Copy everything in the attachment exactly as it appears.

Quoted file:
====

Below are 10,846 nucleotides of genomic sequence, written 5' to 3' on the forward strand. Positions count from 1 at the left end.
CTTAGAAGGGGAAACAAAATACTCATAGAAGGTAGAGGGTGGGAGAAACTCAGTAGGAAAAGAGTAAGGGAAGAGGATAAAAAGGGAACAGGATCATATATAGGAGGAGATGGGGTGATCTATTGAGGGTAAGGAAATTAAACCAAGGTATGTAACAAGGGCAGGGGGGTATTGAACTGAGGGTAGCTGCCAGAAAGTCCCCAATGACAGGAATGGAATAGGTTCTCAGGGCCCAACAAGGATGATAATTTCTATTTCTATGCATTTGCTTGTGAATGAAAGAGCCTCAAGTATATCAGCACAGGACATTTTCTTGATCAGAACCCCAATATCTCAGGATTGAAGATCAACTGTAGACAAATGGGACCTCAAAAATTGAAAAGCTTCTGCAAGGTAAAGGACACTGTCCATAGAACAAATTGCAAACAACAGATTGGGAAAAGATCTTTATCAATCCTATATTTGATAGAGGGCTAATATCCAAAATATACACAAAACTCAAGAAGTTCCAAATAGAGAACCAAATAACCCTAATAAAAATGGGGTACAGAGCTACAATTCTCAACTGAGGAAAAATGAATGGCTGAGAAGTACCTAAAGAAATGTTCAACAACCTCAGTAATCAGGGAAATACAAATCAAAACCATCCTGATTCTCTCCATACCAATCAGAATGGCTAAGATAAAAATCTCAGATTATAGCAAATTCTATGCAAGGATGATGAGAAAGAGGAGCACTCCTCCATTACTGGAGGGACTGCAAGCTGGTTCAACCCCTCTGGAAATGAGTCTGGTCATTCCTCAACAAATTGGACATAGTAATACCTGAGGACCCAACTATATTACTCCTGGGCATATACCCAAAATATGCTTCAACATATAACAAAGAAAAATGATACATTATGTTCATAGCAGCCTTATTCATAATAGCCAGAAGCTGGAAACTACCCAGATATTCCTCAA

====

Below are 10,846 nucleotides of genomic sequence, written 5' to 3' on the forward strand. Positions count from 1 at the left end.
CTTAGAAGGGGAAACAAAATACTCATAGAAGGTAGAGGGTGGGAGAAACTCAGTAGGAAAAGAGTAAGGGAAGAGGATAAAAAGGGAACAGGATCATATATAGGAGGAGATGGGGTGATCTATTGAGGGTAAGGAAATTAAACCAAGGTATGTAACAAGGGCAGGGGGGTATTGAACTGAGGGTAGCTGCCAGAAAGTCCCCAATGACAGGAATGGAATAGGTTCTCAGGGCCCAACAAGGATGATAATTTCTATTTCTATGCATTTGCTTGTGAATGAAAGAGCCTCAAGTATATCAGCACAGGACATTTTCTTGATCAGAACCCCAATATCTCAGGATTGAAGATCAACTGTAGACAAATGGGACCTCAAAAATTGAAAAGCTTCTGCAAGGTAAAGGACACTGTCCATAGAACAAATTGCAAACAACAGATTGGGAAAAGATCTTTATCAATCCTATATTTGATAGAGGGCTAATATCCAAAATATACACAAAACTCAAGAAGTTCCAAATAGAGAACCAAATAACCCTAATAAAAATGGGGTACAGAGCTACAATTCTCAACTGAGGAAAAATGAATGGCTGAGAAGTACCTAAAGAAATGTTCAACAACCTCAGTAATCAGGGAAATACAAATCAAAACCATCCTGATTCTCTCCATACCAATCAGAATGGCTAAGATAAAAATCTCAGATTATAGCAAATTCTATGCAAGGATGATGAGAAAGAGGAGCACTCCTCCATTACTGGAGGGACTGCAAGCTGGTTCAACCCCTCTGGAAATGAGTCTGGTCATTCCTCAACAAATTGGACATAGTAATACCTGAGGACCCAACTATATTACTCCTGGGCATATACCCAAAATATGCTTCAACATATAACAAAGAAAAATGATACATTATGTTCATAGCAGCCTTATTCATAATAGCCAGAAGCTGGAAACTACCCAGATATTCCTCAA